Stuart C. Reid: America is at risk from the radicalization of the Republican Party

Because of its continued support for Donald Trump, I will be resigning from the GOP.

(AP Photo/Carolyn Kaster, File) In this July 17, 2019, photo, President Donald Trump gestures to the crowd as he arrives to speak at a campaign rally at Williams Arena in Greenville, N.C.

Dietrich Bonhoeffer (1906-1945), a German theologian and pastor, actively worked against Hitler and Nazism before and during World War II, which inevitably resulted in his imprisonment and death. He remains a remarkable example of dignified and daring resistance in the face of relentless ruthlessness.

From 1932 until his death, Bonhoeffer contemplated how a nation of theologians, poets, philosophers and scientists could so easily be seduced by a malicious leader and a malevolent political party. After 10 years of observation, he concluded his fellow Germans were not inherently cruel people but were “made stupid” by suspending their “inner independence” for allegiance to a rising political power.

Bonhoeffer’s exact words were:

“The impression one gains is not so much that stupidity is a congenital defect, but that, under certain circumstances, people are made stupid or that they allow this to happen to them.

“Upon closer observation, it becomes apparent that every strong upsurge of power in the public sphere, be it of a political or of a religious nature, infects a large part of humankind with stupidity. It would even seem that this is virtually a sociological-psychological law. The power of the one needs the stupidity of the other. The process at work here is not that human capacities, for instance, the intellect, suddenly atrophy or fail. Instead, it seems that under the overwhelming impact of rising power, humans are deprived of their inner independence, and, consciously, give up establishing an autonomous position toward the emerging circumstances.”

Bonhoeffer further concluded that people once made stupid cannot be reasoned with. They cannot be influenced through intellectual arguments, even those supported by facts. He resolved: “Never again will we try to persuade the stupid person with reasons, for it is senseless and dangerous.”

Bonhoeffer’s reflections, expressed in his 1942 Christmas letter, “After Ten Years,” also suggest Sigmund Freud’s psychological observation: “The first indication of stupidity is a complete lack of shame,” was indeed accurate.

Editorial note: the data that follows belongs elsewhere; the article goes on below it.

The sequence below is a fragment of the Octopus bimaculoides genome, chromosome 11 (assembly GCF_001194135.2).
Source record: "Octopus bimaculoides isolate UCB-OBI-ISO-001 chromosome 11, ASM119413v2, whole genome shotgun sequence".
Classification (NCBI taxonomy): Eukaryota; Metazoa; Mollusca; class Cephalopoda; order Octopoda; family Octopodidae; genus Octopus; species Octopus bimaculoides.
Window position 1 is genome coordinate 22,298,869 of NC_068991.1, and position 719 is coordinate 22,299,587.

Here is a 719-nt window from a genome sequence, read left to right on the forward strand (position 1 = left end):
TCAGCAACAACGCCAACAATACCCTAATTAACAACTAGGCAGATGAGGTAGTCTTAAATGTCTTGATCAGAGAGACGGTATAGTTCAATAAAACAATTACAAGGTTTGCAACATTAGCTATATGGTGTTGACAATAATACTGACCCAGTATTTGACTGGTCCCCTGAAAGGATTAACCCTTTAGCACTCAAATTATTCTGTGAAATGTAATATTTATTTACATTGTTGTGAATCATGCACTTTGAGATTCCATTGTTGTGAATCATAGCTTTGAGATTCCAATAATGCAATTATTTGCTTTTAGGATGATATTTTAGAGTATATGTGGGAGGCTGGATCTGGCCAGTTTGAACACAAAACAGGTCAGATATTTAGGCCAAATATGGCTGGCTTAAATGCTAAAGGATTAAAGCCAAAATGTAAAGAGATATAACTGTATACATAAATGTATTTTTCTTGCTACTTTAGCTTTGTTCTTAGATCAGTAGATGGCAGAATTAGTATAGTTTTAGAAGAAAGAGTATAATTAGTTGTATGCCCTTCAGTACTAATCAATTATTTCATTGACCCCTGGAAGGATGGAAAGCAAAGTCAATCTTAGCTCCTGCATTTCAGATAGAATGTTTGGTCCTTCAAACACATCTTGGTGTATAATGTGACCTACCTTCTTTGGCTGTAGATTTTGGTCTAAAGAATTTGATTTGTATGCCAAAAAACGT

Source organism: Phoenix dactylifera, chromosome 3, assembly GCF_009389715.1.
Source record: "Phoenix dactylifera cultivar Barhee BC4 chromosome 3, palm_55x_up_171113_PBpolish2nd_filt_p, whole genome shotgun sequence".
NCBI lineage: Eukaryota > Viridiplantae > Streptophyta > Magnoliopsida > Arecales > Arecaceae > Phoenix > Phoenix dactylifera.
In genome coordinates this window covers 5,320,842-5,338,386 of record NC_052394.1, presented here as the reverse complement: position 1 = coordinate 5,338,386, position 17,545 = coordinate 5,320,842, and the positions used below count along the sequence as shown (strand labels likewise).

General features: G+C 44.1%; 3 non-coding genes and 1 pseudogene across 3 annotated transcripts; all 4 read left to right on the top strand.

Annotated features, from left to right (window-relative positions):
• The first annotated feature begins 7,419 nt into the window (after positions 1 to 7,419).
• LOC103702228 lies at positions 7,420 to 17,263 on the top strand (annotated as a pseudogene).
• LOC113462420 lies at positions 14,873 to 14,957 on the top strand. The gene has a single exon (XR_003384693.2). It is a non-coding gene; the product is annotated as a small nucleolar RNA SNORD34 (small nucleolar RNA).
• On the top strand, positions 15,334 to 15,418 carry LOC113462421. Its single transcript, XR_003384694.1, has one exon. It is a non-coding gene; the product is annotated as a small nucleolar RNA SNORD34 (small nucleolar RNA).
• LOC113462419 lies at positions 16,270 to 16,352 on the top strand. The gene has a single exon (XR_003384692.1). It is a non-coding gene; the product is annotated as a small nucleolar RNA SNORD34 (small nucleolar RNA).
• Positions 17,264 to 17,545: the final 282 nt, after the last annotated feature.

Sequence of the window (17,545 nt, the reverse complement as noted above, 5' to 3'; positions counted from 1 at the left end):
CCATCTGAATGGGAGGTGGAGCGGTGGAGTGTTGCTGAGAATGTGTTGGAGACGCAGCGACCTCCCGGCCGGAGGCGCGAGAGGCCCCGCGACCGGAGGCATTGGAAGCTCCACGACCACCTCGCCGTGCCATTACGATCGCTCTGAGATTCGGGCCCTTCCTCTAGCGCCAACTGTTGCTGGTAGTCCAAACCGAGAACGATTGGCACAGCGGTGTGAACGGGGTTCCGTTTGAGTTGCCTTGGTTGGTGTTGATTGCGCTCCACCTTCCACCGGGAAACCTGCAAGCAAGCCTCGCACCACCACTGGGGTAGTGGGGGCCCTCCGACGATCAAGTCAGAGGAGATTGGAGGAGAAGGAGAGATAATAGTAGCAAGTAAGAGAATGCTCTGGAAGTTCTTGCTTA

Both Bonhoeffer’s and Freud’s observations help clarify why so many Americans are “infected”—suspending their “inner independence” and personal and social shame to embrace a rising thuggish political power committed to compensate them for their real and perceived losses.

In Germany’s case, the rising power was Hitler and Nazism. The losses were the humiliation and economic devastation from Germany’s defeat in World War I. As compensation for those losses, the German people supported Hitler and his Nazi Party’s unbridled malice.

Today, the rising power in America is Donald Trump, with his wholesale takeover of the Republican Party. The losses are from the humiliation of unemployment and a wealth gap greater than any advanced nation, caused by deindustrialization, the real estate and economic crash of 2008 and the cost to life, limb and treasure from unending wars.

The compensation demanded by tens of millions of Americans is malevolent attacks on truth, media, pluralism, immigrants, refugees, vaccinations, free trade and a few fearless political leaders and civil servants. And the most consequential of all is seditious attacks on democracy and its vital institutions holding the republic together.

Bonhoeffer’s and Freud’s respective sociological and psychological observations also help clarify the risks to America from the rise of Trump and the radicalization of the Republican Party.

For example, the recent PRRI values survey reports that 68% of Republicans believe the presidential election was stolen. And even more disturbing, 30% believe: “Because things have gotten so far off track, true American patriots may have to resort to violence in order to save our country.”

Accordingly, the recent Quinnipiac University survey reports that 78% of Republicans want Trump to seek reelection in 2024 — up by 12% from a similar survey taken in May.

Because the Republican Party has proven it cannot be fixed and therefore it is a perpetual threat to the republic, I will, by month’s end, resign my party membership. While I deeply respect many friends who remain loyal Republicans, I for one can no longer associate with a political party continuing to lionize the likes of Donald J. Trump.

Stuart Reid

Stuart C. Reid, Ogden, is a former Utah state senator, former Salt Lake City council member, former U.S. Army chaplain and soon to be a former Republican.